After Lady Lamb (Aly Spaltro) took the stage and ripped through a few high-energy indie rock songs, she told the crowd that during her time at Bart & Greg’s DVD Explosion in Brunswick, the place where her music career began, she would frequently listen to the Pixies’ live album at Newport Folk Festival. “It’s surreal to be here,” she said.
Spaltro’s set was accented with cymbal crashes that echoed throughout the tent. Her sound, a hybrid of folk and punk, relies on layers of light distortion, which Spaltro manipulates through her pedal board. Leaning back with her electric guitar in her arms, she stomped and strummed to the Harbor Stage crowd.
Frightened Rabbit: The Band that Made Jesus Wait
“If you want to skip and find a spot in the shade, I don’t blame you. I’d do the same,” said Frightened Rabbit lead singer Scott Hutchison. It was mid-afternoon and the fort quad had reached peak heat, even under the massive tent covering most of the crowd.
The Scottish band played a variety of songs from their discography, including tracks from their 2016 release, Painting of a Panic Attack. One of the most genuine moments came when Hutchison announced that the next song was about Jesus but had skipped a song in the set list.
One of his bandmates reminded him of the song order: “It’s not meant to be.”
After realizing his mistake, Hutchinson admitted, “This one is definitely not about Jesus. You’re just going to have to wait with baited breath.” The crowd laughed.
With plenty of guitar tremolo and electric haze, Frightened Rabbit added appropriately damp tunes to the atmosphere.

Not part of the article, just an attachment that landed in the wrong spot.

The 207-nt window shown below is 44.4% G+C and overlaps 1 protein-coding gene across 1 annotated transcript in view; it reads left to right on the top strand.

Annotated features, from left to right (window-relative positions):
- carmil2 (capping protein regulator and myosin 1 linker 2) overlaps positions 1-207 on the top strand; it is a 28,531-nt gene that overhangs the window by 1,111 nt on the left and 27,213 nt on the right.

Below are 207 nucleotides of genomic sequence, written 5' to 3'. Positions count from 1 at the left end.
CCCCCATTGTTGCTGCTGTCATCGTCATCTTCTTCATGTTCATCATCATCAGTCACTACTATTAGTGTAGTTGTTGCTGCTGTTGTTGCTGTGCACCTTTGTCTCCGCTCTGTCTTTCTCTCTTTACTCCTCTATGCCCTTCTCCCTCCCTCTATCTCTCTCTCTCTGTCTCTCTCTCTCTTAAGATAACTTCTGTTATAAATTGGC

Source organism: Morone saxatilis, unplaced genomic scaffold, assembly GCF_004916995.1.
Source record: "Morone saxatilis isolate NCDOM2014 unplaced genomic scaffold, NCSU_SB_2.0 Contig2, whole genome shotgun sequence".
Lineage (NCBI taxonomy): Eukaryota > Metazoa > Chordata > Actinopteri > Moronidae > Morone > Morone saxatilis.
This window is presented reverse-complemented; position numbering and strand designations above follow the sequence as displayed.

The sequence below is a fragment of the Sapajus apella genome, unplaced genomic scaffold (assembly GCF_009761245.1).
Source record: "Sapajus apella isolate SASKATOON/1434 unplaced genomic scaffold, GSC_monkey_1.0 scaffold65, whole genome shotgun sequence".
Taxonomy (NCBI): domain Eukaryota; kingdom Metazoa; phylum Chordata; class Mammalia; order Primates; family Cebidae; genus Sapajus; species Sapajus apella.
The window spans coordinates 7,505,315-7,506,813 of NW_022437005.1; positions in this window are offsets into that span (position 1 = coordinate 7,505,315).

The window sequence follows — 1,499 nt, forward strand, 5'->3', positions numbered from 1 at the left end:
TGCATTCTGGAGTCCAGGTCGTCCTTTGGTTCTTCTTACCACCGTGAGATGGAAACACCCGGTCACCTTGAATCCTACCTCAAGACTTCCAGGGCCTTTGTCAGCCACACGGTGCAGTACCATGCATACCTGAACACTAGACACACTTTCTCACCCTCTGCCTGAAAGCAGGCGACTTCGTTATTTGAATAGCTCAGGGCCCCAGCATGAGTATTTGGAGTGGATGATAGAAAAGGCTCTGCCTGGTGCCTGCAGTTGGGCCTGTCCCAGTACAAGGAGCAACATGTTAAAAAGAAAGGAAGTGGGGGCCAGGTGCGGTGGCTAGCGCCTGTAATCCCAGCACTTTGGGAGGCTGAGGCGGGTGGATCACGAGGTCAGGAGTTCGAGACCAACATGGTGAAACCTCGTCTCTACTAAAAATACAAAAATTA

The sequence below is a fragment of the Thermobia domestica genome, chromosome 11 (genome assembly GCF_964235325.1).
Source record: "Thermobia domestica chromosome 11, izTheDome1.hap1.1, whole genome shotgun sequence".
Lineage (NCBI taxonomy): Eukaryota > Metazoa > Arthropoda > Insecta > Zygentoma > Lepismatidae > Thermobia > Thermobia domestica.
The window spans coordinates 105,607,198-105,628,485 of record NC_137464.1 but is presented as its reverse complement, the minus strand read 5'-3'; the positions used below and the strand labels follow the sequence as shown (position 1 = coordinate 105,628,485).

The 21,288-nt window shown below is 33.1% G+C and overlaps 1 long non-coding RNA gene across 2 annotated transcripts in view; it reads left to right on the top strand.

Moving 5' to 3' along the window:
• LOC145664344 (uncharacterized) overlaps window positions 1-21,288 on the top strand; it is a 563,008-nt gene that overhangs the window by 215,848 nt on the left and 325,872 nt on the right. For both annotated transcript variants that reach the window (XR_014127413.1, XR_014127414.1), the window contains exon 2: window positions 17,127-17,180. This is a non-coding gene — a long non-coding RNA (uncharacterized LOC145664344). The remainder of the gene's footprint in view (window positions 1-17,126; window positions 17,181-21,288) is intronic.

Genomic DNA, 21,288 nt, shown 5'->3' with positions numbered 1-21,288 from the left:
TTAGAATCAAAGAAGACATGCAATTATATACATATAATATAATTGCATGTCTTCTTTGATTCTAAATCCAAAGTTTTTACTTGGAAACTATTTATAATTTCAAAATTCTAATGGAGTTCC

Norah Jones: “I’m on a Boat.”
Norah Jones kicked off cocktail hour by the bay, her soft piano ballads lifting over the crowd as the sun began to dip. Jones satisfied the crowd’s nostalgia by playing her hits: “Black,” a song she recorded with Danger Mouse and Daniele Luppi, and “Don’t Know Why.” Then, she switched to guitar for a sultry Grateful Dead cover, “It Must Have Been The Roses.”
At one point, Jones let out a sigh of delight, looking out past the crowd to the water.
“This next song I did a video on a fake boat,” she said. “It’s kinda fitting. It’s my yacht song.” Then she and her band broke into the song “Chasing Pirates.”
The crowd, many of whom were between the ages of 25 and 35, swayed with the cool music and bobbed their heads in their beach chairs. “Sing Happy birthday to me, Norah Jones!” a crowd member yelled. “Happy birthday to Jamie,” Jones echoed, before transitioning into “Come Away with Me.”
Not a bad alternative.
At one point between verses Jones noticed a baby in the arms of someone in the crowd, and pointed and smiled at the friend or family member. Later in the set, Jones waved to another person in the crowd, as did her guitarist. Whether or not they were related, everyone felt like family.
Father John Misty: The Guy Who Scared the Newport Folk Festival Promoters
The previous day at WXPN’s XPoNential Music Festival in New Jersey, singer-songwriter Father John Misty (Joshua Tillman) walked off stage after fifteen minutes of mostly ranting. He had lamented the world falling apart, saying things like “stupidity just fucking runs the world because entertainment is stupid.”
When Tillman took the stage alone Saturday afternoon at Newport Folk Fest, he grabbed the microphone and yelled, “And another thing!” The crowd laughed, knowing well what had happened the day before.
It’s the eccentric unpredictability of Tillman that fuels most of his appeal, and while he dialed it back a notch for the folk crowd on Saturday, his unfiltered irreverence was still on display. “I stole this shirt,” he said, looking down at the white robe-like shirt he wore. “From a rich person. Watching Ryan Adams.”
Tillman filled his set with acoustic renditions of tunes from his two solo albums, like “I’m Writing a Novel” and “I Love You Honeybear,” before taking time to explain his rant. “I think we need sadness more than outrage right now,” he said. “Outrage is sexy, but we should all take a moment to be profoundly sad.”
While there may be truth to that statement when it comes to current events, Saturday’s Newport Folk Festival was all about soaking in the best folk music of today while paying homage to the past.
Check out more great music from Boston locals in our Local Spotlight column.